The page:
Boston Marathon - RunMarathon

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Boston, Massachusetts
United States
Boston Athletic Association
50F / 10C
Total Time = 10h 00m
Overall Rank = 1928/23500
Age Group = 18-35
Age Group Rank = 0/
Event warmup:

Laura and I arrived at noon, and headed for my host's digs in Charlestown near the Navy Yard right away. After spending the afternoon exploring the expo, we headed back to base camp so I could get in a 40min run. It did not go very well. Drills felt labored, and my pickups had no "ups." But being the seasoned marathon veteran (I've run two now), I realized that the lousy run was standard a couple days out. Nothing to worry about!
I did way too much walking around. Period. But Boston was awesome. The energy, the people, the sights… all top notch. I got hit hard with a head cold, though. Sore throat came on quick, and was followed by stuffed sinuses.
We went to mass at Our Lady of Victories. I bumped into Sister Madonna Buder there! We also did another quick tour of the Expo, and sat in on a discussion with the legendary Bart Yasso. Things were looking up. After catching a 3-D show at the IMAX, we headed back to Charlestown.
I slept alright that night, as I did the night before, so I knew I was well-rested and that was one less thing to worry about.

  • 3h 04m 28s
  • 26.2 miles
  • 07m 02s  min/mile

Race Day
The cold symptoms hung on, but I loaded up on Sudafed and sinus spray. Sickness be damned, I had a good feeling about breaking my 3:07:40 PR if I could execute a smart race. As an aside: I created, but didn’t print out or wear, a pace band for a 3:05:35 that I thought I could achieve if I had my very best day.
Then, completely by accident, I ran into a high school classmate waiting in line for the busses on Tremont St. as I was walking towards another friend down the street. Rob and I chatted and caught up the whole way out to Hopkinton. That kept my nerves in check. I was as cool as the other side of the pillow.
I was supposed to meet my buddy, Brad, in Athlete’s Village, but text messages weren’t getting through, and he didn’t get there as early as we did. With all the RWOL people gunning for sub-3, I was left to run “solo,” when I was really hoping to at least have Brad by my side for a mile or two. After all, we first talked about Boston as “someday maybe we’ll both qualify” scenario. Neither us even had kids then!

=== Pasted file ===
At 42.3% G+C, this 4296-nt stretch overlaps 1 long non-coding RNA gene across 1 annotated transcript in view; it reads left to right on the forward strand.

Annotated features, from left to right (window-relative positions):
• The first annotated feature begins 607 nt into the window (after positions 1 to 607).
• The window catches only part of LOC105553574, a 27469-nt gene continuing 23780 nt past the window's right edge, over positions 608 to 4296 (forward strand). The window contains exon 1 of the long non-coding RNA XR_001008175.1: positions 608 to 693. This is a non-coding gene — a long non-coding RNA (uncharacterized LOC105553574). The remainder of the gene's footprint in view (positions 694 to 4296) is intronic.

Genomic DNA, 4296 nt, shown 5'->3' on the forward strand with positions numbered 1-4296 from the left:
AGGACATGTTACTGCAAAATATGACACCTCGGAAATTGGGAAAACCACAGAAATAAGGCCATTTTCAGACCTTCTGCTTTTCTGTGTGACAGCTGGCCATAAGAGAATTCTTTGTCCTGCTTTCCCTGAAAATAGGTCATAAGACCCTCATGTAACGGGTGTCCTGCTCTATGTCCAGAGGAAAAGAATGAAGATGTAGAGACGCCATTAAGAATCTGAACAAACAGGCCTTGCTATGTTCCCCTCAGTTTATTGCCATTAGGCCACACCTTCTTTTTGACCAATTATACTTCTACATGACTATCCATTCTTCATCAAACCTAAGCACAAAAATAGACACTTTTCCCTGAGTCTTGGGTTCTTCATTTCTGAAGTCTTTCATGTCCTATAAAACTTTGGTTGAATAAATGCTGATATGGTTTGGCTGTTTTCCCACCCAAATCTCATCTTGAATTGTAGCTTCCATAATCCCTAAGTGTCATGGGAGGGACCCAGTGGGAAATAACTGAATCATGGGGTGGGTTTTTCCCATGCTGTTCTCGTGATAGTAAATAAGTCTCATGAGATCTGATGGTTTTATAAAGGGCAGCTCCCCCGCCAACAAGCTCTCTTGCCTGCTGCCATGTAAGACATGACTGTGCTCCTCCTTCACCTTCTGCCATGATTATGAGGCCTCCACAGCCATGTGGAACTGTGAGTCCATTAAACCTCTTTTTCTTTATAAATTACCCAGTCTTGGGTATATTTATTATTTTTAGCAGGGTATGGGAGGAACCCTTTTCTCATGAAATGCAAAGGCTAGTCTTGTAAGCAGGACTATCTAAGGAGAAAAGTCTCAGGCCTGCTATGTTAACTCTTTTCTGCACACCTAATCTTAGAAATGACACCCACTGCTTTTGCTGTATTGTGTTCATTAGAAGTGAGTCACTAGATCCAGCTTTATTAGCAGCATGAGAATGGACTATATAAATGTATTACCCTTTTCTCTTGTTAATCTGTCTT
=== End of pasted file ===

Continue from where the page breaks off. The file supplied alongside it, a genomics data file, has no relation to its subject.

About 10 minutes before the race started, I was standing on the steps of a church outside of Corral 3 when I glanced over my shoulder and saw Brad jogging down the side street. What are the odds!? Luckily, we were able to hop into the crowd with just 2 minutes to spare. That made me pretty happy, even though his plan was to go out faster. A familiar face goes a long way toward making me comfortable.
1. 7:14
2. 7:08
3. 7:08
4. 7:05
5. 7:08

He only ran with me for a couple minutes, but that was okay, I had already settled in to my target race pace for the initial miles. My final words to Brad, over the din of crowd, “Don’t let me catch you, buddy!” Next thing I know, though, I’ve got a new racing partner. His name was Scott Smith. He was hoping to run a 3:10ish, and this was his 6th Boston. We told stories and laughed as we trotted through town after town. The miles melted away. When I would press the pace a bit, he would pull me in a bit, reminding me that there was plenty of time to hammer it later. I complied. It was good for me. We kept working our way through aid stations, gliding effortlessly down the hills, cruising the inclines like they were nothing. Right on.
6. 6:52
7. 7:05
8. 7:06
9. 6:57
10. 7:08
11. 7:04
12. 6:58
Wellesly was amazing. ‘Nuff said. My favorite sign just said, “Let’s do this.” I had been chomping at the bit to get to the heart and soul of this race, and it was finally GO TIME. I went through the half-marathon point in 1:33:30. If I was going to do what it said on the back of my singlet, Negative Split, I would have to run a very strong back half with no mishaps. (On the off chance that a Boston virgin reads this, I’m climbing up on my soapbox: The thing about this race strategy is not only is it smart, it is fun. The whole “go out faster than my training suggests I should, and hope to hang on for dear life” is a disaster. I’ve been there. Don’t do it. Don’t let people goad you into it, either.)
I was anxious for the hills. It was a chance to use some muscle power that had been in reserve for the better part of 90 minutes. I let the race unfold for me in the first half, and now I was about to aggressively tear this race course apart. Right on schedule, I maintained pace through the hills.
13. 7:05
14. 7:04
15. 7:08
16. 6:47
17. 7:10
18. 7:14